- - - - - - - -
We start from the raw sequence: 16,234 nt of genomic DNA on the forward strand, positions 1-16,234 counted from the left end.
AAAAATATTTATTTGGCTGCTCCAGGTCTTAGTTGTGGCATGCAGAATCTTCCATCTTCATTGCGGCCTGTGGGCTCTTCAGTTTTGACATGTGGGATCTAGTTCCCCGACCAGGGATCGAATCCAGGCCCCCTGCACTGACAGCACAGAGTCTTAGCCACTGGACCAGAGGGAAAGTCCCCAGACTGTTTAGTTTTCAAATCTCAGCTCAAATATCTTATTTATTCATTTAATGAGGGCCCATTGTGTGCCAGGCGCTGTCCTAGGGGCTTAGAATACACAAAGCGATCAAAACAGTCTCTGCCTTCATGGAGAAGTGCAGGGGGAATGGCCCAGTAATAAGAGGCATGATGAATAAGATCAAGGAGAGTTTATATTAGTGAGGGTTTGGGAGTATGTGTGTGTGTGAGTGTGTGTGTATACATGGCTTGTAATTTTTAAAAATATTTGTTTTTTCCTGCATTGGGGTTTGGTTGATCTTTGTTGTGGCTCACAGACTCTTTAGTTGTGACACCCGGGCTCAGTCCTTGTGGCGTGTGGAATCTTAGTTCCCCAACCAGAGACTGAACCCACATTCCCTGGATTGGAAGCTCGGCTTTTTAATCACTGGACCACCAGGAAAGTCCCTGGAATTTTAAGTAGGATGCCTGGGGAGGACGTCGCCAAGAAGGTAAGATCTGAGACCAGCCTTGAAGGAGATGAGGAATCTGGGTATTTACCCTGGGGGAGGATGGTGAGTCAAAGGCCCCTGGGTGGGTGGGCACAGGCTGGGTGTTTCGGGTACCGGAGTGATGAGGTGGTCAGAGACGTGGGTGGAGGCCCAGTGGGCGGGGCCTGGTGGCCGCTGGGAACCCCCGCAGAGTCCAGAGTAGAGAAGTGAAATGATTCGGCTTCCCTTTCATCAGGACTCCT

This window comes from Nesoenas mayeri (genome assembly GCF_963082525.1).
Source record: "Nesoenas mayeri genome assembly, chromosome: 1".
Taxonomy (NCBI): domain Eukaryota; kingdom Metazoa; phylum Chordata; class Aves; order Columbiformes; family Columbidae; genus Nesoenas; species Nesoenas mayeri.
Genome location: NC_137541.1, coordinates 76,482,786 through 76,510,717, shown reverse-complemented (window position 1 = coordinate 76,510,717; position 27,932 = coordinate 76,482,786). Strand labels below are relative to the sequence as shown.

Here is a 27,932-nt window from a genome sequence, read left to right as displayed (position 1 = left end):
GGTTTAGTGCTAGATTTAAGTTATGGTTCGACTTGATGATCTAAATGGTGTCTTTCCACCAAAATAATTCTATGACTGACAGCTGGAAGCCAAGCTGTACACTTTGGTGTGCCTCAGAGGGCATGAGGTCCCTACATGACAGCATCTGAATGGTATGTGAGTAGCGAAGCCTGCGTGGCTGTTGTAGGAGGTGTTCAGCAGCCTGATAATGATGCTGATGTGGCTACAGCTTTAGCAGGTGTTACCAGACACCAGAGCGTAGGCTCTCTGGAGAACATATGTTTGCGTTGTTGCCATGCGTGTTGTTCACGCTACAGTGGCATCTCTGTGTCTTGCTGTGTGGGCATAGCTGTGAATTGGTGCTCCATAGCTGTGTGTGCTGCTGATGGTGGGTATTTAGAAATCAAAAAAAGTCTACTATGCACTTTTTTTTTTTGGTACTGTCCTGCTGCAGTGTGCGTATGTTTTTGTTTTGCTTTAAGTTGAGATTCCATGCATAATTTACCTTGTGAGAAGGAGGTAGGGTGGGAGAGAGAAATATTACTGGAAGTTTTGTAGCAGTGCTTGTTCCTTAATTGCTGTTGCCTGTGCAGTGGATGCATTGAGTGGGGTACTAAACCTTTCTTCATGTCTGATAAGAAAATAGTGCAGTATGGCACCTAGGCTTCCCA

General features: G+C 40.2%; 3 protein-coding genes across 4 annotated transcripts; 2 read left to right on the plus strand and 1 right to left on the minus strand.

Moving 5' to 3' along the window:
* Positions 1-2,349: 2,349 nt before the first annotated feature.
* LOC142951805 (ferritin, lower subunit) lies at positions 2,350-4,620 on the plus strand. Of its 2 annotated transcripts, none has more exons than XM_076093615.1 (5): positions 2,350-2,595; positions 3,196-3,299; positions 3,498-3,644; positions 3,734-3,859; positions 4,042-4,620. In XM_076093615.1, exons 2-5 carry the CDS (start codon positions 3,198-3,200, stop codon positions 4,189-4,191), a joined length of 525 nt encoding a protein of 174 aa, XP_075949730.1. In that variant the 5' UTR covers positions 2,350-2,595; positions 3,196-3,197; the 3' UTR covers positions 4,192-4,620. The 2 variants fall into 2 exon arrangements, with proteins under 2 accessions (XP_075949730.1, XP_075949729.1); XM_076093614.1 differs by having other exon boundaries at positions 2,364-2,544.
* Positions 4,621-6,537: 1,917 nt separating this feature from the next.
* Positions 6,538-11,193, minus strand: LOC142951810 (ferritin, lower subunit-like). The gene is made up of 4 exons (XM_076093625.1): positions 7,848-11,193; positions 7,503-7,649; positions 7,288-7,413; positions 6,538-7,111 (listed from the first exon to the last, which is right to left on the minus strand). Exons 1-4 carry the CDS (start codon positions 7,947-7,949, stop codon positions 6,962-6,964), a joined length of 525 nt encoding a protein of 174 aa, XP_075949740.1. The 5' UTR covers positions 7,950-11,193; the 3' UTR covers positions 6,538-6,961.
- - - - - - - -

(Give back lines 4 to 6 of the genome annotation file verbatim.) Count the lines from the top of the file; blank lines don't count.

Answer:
Source record: "Nesoenas mayeri genome assembly, chromosome: 1".
Taxonomy (NCBI): domain Eukaryota; kingdom Metazoa; phylum Chordata; class Aves; order Columbiformes; family Columbidae; genus Nesoenas; species Nesoenas mayeri.
Genome location: NC_137541.1, coordinates 76,482,786 through 76,510,717, shown reverse-complemented (window position 1 = coordinate 76,510,717; position 27,932 = coordinate 76,482,786). Strand labels below are relative to the sequence as shown.